Did they  think  about  the  families  of  those  people?  No.  Those  red  coats  just  con/nued  killing  people  and   enforcing  the  law.  The  anger  against  the  Bri/sh  has  been  amoun/ng,  and  the  dumping  of  the  tea  was   retalia/on  for  those  lives  lost.  In  other  news,  I  may  need  to  take  up  prin/ng.  Over  the  past  few  years,  Father  as   grown  older  and  aged  a  lot  faster.  All  the  stress  from  living  in  such  turmoil  has  effected  his  age.  His  health  is   suffering,  and  I  may  need  to  help  him  with  his  prin/ng  press  so  that  we  can  have  enough  money  to  support  the   family.  I  will  miss  all  the  shop  keeping.  In  shop  keeping,  I  got  to  meet  people.  I  could  experience  what   socializing  felt  like.  In  this  lonely  prin/ng  job,  I  have  no  one.  How  I  yearn  someone  to  talk  to!    

July 6,  1776   Freedom  From  the  Fools  

A facsimile  of  the   document.  

A pain/ng  that  was  produced  right  a[er   the  signing.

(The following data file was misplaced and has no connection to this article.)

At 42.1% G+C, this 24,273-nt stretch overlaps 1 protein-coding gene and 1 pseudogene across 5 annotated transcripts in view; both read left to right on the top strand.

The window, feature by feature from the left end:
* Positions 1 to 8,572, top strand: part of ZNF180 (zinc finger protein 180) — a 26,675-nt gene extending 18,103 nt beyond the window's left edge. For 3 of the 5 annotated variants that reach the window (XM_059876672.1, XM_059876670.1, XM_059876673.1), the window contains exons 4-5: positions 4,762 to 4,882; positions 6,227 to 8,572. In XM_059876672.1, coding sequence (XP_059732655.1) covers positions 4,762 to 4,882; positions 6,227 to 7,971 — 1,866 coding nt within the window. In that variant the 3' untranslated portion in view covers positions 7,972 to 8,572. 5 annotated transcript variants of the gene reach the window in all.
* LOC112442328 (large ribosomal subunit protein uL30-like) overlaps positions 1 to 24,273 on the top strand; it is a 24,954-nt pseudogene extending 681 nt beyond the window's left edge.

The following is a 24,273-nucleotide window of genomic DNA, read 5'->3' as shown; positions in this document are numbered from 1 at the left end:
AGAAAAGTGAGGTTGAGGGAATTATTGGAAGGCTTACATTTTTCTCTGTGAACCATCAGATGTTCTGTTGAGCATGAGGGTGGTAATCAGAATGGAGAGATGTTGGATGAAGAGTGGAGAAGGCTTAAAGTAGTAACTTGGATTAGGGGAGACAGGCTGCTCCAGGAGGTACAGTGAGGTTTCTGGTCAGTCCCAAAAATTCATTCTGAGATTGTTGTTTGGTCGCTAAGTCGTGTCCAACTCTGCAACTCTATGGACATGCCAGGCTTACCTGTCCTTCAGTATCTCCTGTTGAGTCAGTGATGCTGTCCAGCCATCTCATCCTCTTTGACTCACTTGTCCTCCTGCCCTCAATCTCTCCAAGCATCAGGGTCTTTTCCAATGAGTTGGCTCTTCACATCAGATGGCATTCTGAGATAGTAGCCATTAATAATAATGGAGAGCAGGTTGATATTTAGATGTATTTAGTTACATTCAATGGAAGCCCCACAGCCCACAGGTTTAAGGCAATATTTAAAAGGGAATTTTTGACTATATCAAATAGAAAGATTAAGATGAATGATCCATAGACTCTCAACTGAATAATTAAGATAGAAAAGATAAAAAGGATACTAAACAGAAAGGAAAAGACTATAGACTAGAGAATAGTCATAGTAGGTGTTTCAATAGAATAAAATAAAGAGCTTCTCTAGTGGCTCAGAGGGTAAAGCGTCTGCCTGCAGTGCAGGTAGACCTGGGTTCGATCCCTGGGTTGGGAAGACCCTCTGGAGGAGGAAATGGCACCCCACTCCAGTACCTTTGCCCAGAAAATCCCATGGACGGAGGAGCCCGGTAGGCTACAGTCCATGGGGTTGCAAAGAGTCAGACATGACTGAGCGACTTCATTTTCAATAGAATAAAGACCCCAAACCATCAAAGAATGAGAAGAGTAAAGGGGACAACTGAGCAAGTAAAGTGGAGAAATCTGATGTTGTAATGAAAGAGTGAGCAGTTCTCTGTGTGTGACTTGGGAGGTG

July 6,  1776   The  United  States  of  America  has  been  born.  Over  the  past  month,  Thomas  Jefferson  has  been   collabora/ng  with  the  congress  to  construct  a  document  declaring  independence  from  the  Bri/sh.  They   called  this  document  the  Declara9on  of  Independence.  Due  to  the  fact  that  Father  is  deathly  ill,  I  had   to  print  all  the  newspapers.  When  I  was  done  prin/ng,  it  was  around  mid-­‐day.  The  day  was  a  bright  as  a   flame,  and  I  shielded  myself  from  the  sunrays  with  my  arm.  I  placed  down  the  newspapers  by  the  curb   and  tried  to  sell  them  off.  There  had  been  many  celebra/ons  the  past  few  days,  and  everyone  was  in  a   bright  mood.  A[er  a  dull  few  hours,    a  few  drunken  men  walked  down  the  street,  ran/ng  about  their   opinions  of  America  being  free.  They  bought  off  all  the  newspapers  that  I  had  spent  the  morning   making,  and  I  made  more  money  there  then  I  had  in  the  past  weeks.  At  first  I  thought  that  those   drunken  blockheads  were  patriots,  but  then  they  started  crying  that  Britain  would  triumph  and  quash   us  li\le  colonies.  They  a\racted  quite  a  crowd.  They  took  all  my  newspapers  and  burned  them.  They   turned  to  me  and  mocked  me.  “You  print  these  ideologies,  but  they  will  burn  like  America!  Who  would   dare  to  read  this  trash?”  I  felt  my  face  turn  red.  How  dare  they  mock  my  opinions?  I  stood  up  there  and   gave  them  a  piece  of  my  mind.   “You  Tories  know  nothing  about  why  America  wants  freedom.  America  wants  freedom  from  the  Bri9sh   tyrants  for  the  sake  of  the  people.  The  people  of  these  colonies  voice  their  anger,  yet  no  one  in  the   Parliament  reacts.  There  is  no  voice  in  the  decision-­‐making  back  in  Britain.  Us  Americans  are  /red  of   being  pushed  around  and  reduced  to  secondary  class.  The  taxes  that  were  being  induced  on  us   impacted  us  heavily.  Those  taxes  may  have  worked  for  the  Brits  back  in  England,  but  we’re  different   lads  from  them.  We  have  different  needs  and  wants.”  The  miniscule  crowd  that  had  gathered  to  listen   to  the  ran/ng  of  the  drunks  had  their  a\en/on  now  on  me.  A  few  of  them  were  nodding  in  agreement.   I  had  not  been  the  only  one  that  felt  that  the  Brits  were  harsh.  “You  drunks  claim  that  the  Brits  will  raze   our  homes  to  the  ground.  Do  you  not  remember  the  Ba\le  of  Concord  that  happened  last  year?  Our   brave  minutemen  beat  back  you  Devils.  We  didn’t  need  help  from  anyone  else.  Passion  and   determina/on  helped  the  minutemen  win  that  ba\le.